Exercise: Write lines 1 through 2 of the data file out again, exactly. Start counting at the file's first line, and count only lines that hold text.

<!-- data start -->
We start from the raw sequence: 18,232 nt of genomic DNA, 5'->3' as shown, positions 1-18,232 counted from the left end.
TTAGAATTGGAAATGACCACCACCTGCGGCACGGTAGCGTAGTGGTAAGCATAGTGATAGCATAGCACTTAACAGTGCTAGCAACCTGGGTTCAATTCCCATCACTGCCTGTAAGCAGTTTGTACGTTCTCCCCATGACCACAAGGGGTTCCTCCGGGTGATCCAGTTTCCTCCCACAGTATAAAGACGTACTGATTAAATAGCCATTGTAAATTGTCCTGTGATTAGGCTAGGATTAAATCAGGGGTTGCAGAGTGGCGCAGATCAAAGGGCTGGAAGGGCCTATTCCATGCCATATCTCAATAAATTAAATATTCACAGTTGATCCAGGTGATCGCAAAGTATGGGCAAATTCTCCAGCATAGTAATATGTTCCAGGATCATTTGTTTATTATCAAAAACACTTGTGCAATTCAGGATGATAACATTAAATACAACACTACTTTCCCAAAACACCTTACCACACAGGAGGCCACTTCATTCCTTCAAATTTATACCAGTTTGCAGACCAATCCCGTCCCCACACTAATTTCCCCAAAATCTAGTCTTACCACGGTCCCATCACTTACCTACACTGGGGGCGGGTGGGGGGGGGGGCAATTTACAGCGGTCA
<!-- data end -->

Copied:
We start from the raw sequence: 18,232 nt of genomic DNA, 5'->3' as shown, positions 1-18,232 counted from the left end.
TTAGAATTGGAAATGACCACCACCTGCGGCACGGTAGCGTAGTGGTAAGCATAGTGATAGCATAGCACTTAACAGTGCTAGCAACCTGGGTTCAATTCCCATCACTGCCTGTAAGCAGTTTGTACGTTCTCCCCATGACCACAAGGGGTTCCTCCGGGTGATCCAGTTTCCTCCCACAGTATAAAGACGTACTGATTAAATAGCCATTGTAAATTGTCCTGTGATTAGGCTAGGATTAAATCAGGGGTTGCAGAGTGGCGCAGATCAAAGGGCTGGAAGGGCCTATTCCATGCCATATCTCAATAAATTAAATATTCACAGTTGATCCAGGTGATCGCAAAGTATGGGCAAATTCTCCAGCATAGTAATATGTTCCAGGATCATTTGTTTATTATCAAAAACACTTGTGCAATTCAGGATGATAACATTAAATACAACACTACTTTCCCAAAACACCTTACCACACAGGAGGCCACTTCATTCCTTCAAATTTATACCAGTTTGCAGACCAATCCCGTCCCCACACTAATTTCCCCAAAATCTAGTCTTACCACGGTCCCATCACTTACCTACACTGGGGGCGGGTGGGGGGGGGGGCAATTTACAGCGGTCA